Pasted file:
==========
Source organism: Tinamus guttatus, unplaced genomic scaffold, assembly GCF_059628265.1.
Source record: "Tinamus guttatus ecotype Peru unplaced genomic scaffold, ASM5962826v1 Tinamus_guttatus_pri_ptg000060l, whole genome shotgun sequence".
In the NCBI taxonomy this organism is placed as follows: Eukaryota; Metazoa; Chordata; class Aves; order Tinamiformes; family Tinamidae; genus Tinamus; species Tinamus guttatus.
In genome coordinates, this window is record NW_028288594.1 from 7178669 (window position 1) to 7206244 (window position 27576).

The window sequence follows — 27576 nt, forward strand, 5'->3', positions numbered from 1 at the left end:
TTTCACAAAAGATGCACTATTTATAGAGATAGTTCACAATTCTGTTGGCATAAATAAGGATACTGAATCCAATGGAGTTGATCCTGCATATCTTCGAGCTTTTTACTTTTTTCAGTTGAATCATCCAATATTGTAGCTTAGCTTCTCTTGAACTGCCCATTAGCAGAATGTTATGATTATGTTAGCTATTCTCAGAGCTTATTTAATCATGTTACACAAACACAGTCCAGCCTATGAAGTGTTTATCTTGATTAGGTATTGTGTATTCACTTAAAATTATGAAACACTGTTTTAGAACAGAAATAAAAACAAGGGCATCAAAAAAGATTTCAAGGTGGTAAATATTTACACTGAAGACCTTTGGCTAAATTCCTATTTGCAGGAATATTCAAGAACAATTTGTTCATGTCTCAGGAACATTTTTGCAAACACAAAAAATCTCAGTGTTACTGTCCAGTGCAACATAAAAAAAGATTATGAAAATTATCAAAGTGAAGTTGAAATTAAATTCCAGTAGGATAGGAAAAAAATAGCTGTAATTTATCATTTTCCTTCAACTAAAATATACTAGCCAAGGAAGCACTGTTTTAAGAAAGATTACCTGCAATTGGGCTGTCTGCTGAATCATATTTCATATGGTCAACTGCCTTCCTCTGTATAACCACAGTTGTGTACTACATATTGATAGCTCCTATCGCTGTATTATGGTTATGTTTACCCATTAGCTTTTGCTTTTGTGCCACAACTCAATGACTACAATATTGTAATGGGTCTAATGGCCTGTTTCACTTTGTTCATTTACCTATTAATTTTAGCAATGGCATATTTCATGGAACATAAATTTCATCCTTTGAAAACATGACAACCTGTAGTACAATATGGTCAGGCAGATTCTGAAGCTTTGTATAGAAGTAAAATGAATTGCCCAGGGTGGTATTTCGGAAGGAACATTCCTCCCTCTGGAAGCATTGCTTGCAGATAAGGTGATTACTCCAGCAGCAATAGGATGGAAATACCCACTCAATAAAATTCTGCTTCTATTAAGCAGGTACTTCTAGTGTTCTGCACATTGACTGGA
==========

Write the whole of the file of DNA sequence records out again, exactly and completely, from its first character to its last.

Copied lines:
Source organism: Tinamus guttatus, unplaced genomic scaffold, assembly GCF_059628265.1.
Source record: "Tinamus guttatus ecotype Peru unplaced genomic scaffold, ASM5962826v1 Tinamus_guttatus_pri_ptg000060l, whole genome shotgun sequence".
In the NCBI taxonomy this organism is placed as follows: Eukaryota; Metazoa; Chordata; class Aves; order Tinamiformes; family Tinamidae; genus Tinamus; species Tinamus guttatus.
In genome coordinates, this window is record NW_028288594.1 from 7178669 (window position 1) to 7206244 (window position 27576).

The window sequence follows — 27576 nt, forward strand, 5'->3', positions numbered from 1 at the left end:
TTTCACAAAAGATGCACTATTTATAGAGATAGTTCACAATTCTGTTGGCATAAATAAGGATACTGAATCCAATGGAGTTGATCCTGCATATCTTCGAGCTTTTTACTTTTTTCAGTTGAATCATCCAATATTGTAGCTTAGCTTCTCTTGAACTGCCCATTAGCAGAATGTTATGATTATGTTAGCTATTCTCAGAGCTTATTTAATCATGTTACACAAACACAGTCCAGCCTATGAAGTGTTTATCTTGATTAGGTATTGTGTATTCACTTAAAATTATGAAACACTGTTTTAGAACAGAAATAAAAACAAGGGCATCAAAAAAGATTTCAAGGTGGTAAATATTTACACTGAAGACCTTTGGCTAAATTCCTATTTGCAGGAATATTCAAGAACAATTTGTTCATGTCTCAGGAACATTTTTGCAAACACAAAAAATCTCAGTGTTACTGTCCAGTGCAACATAAAAAAAGATTATGAAAATTATCAAAGTGAAGTTGAAATTAAATTCCAGTAGGATAGGAAAAAAATAGCTGTAATTTATCATTTTCCTTCAACTAAAATATACTAGCCAAGGAAGCACTGTTTTAAGAAAGATTACCTGCAATTGGGCTGTCTGCTGAATCATATTTCATATGGTCAACTGCCTTCCTCTGTATAACCACAGTTGTGTACTACATATTGATAGCTCCTATCGCTGTATTATGGTTATGTTTACCCATTAGCTTTTGCTTTTGTGCCACAACTCAATGACTACAATATTGTAATGGGTCTAATGGCCTGTTTCACTTTGTTCATTTACCTATTAATTTTAGCAATGGCATATTTCATGGAACATAAATTTCATCCTTTGAAAACATGACAACCTGTAGTACAATATGGTCAGGCAGATTCTGAAGCTTTGTATAGAAGTAAAATGAATTGCCCAGGGTGGTATTTCGGAAGGAACATTCCTCCCTCTGGAAGCATTGCTTGCAGATAAGGTGATTACTCCAGCAGCAATAGGATGGAAATACCCACTCAATAAAATTCTGCTTCTATTAAGCAGGTACTTCTAGTGTTCTGCACATTGACTGGA